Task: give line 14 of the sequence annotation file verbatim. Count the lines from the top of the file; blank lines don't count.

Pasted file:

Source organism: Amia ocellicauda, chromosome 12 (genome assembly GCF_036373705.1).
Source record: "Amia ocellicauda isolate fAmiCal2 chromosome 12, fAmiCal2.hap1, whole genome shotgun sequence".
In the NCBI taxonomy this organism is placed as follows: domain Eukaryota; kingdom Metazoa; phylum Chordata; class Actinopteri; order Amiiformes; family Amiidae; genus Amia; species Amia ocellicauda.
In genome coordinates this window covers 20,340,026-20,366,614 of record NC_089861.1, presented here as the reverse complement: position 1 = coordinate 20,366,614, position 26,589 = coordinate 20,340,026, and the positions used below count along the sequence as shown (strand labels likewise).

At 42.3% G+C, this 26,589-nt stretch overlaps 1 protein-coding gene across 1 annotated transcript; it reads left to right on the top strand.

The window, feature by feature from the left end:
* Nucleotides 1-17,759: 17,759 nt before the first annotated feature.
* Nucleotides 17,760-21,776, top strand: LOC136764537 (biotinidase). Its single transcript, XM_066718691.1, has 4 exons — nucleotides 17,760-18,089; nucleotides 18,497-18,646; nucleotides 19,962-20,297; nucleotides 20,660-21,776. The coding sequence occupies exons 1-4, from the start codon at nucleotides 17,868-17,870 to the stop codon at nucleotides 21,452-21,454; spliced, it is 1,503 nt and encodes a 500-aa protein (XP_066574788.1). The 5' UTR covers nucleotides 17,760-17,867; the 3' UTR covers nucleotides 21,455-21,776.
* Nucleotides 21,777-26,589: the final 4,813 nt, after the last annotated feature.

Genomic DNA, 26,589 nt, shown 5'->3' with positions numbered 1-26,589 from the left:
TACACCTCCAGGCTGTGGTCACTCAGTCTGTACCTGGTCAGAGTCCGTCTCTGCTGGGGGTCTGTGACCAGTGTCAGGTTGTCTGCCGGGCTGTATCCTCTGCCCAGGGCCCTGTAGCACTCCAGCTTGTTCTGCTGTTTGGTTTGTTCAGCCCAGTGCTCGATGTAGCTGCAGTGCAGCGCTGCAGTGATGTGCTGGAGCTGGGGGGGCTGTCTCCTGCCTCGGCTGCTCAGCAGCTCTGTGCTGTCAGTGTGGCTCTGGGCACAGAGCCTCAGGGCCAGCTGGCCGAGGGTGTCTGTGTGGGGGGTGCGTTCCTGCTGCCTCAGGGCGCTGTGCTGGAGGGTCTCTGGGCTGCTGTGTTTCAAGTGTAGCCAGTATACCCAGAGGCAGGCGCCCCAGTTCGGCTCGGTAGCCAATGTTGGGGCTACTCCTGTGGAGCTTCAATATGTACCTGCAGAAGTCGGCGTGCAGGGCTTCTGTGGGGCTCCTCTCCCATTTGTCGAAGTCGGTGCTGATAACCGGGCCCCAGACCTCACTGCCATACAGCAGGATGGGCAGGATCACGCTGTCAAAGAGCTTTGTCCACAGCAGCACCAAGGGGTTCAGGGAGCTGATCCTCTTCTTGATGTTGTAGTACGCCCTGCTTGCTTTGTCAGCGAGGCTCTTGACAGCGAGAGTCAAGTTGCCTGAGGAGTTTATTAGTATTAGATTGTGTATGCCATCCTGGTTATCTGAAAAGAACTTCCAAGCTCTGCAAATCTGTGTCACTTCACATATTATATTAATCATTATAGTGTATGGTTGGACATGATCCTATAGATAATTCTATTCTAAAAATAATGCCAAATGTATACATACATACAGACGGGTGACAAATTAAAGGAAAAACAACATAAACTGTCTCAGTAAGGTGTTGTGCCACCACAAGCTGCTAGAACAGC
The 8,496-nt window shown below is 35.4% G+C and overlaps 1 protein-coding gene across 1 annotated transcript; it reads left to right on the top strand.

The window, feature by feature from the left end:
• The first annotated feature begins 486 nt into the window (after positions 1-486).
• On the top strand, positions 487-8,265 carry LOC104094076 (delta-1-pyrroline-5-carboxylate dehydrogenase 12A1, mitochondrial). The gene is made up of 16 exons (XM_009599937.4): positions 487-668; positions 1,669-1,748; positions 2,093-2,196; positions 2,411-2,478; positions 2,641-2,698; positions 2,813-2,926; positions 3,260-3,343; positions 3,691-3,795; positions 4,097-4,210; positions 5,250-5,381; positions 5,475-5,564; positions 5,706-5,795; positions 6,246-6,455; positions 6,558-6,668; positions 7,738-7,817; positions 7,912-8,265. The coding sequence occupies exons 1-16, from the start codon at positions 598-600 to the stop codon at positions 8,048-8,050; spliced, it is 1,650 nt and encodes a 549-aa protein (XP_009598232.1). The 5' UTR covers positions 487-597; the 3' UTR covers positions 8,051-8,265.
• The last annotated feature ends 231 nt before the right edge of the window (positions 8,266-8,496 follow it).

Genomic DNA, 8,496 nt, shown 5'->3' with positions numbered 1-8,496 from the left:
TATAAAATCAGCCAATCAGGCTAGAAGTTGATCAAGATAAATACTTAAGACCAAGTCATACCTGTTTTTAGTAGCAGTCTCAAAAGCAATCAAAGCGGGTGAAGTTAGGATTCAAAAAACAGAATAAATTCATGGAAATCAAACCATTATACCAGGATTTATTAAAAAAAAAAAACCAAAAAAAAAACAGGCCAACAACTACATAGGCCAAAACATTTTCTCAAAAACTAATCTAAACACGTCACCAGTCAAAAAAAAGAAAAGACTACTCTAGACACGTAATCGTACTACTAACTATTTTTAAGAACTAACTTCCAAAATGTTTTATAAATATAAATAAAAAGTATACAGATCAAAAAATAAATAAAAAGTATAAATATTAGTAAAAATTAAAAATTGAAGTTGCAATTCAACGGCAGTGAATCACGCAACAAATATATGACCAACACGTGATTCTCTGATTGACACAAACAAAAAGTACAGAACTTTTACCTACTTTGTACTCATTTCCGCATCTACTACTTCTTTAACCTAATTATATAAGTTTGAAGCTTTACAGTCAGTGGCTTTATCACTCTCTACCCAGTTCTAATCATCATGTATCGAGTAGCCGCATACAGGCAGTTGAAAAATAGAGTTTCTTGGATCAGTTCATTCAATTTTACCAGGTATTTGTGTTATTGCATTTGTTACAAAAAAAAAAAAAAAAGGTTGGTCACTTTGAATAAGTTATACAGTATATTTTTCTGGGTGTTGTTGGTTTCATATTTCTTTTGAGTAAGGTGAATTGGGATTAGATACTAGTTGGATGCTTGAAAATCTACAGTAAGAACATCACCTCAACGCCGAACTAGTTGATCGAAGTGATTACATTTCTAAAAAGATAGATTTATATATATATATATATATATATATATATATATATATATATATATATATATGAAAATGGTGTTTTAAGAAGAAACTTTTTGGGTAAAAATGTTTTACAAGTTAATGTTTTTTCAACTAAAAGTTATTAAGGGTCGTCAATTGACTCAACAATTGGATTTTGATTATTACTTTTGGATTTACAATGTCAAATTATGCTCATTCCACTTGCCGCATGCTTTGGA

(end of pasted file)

• The first annotated feature begins 486 nt into the window (after positions 1-486).